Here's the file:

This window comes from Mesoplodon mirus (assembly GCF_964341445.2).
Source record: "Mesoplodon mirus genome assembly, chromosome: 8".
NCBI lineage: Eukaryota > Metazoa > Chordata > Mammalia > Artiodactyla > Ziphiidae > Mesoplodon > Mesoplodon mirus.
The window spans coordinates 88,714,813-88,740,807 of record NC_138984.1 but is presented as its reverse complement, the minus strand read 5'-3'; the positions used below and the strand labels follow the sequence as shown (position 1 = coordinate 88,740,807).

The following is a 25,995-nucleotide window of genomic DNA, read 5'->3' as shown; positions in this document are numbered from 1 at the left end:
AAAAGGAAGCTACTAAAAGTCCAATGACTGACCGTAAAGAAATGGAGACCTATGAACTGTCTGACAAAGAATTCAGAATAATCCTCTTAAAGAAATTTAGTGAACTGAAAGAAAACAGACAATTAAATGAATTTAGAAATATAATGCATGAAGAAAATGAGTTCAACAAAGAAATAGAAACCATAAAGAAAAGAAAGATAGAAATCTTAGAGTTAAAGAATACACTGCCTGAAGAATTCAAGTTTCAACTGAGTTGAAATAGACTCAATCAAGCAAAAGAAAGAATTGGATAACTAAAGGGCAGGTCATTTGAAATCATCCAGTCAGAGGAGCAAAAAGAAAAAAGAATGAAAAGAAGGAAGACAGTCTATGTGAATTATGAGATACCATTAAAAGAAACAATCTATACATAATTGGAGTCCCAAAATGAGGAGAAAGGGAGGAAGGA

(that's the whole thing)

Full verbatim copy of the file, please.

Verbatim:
This window comes from Mesoplodon mirus (assembly GCF_964341445.2).
Source record: "Mesoplodon mirus genome assembly, chromosome: 8".
NCBI lineage: Eukaryota > Metazoa > Chordata > Mammalia > Artiodactyla > Ziphiidae > Mesoplodon > Mesoplodon mirus.
The window spans coordinates 88,714,813-88,740,807 of record NC_138984.1 but is presented as its reverse complement, the minus strand read 5'-3'; the positions used below and the strand labels follow the sequence as shown (position 1 = coordinate 88,740,807).

The following is a 25,995-nucleotide window of genomic DNA, read 5'->3' as shown; positions in this document are numbered from 1 at the left end:
AAAAGGAAGCTACTAAAAGTCCAATGACTGACCGTAAAGAAATGGAGACCTATGAACTGTCTGACAAAGAATTCAGAATAATCCTCTTAAAGAAATTTAGTGAACTGAAAGAAAACAGACAATTAAATGAATTTAGAAATATAATGCATGAAGAAAATGAGTTCAACAAAGAAATAGAAACCATAAAGAAAAGAAAGATAGAAATCTTAGAGTTAAAGAATACACTGCCTGAAGAATTCAAGTTTCAACTGAGTTGAAATAGACTCAATCAAGCAAAAGAAAGAATTGGATAACTAAAGGGCAGGTCATTTGAAATCATCCAGTCAGAGGAGCAAAAAGAAAAAAGAATGAAAAGAAGGAAGACAGTCTATGTGAATTATGAGATACCATTAAAAGAAACAATCTATACATAATTGGAGTCCCAAAATGAGGAGAAAGGGAGGAAGGA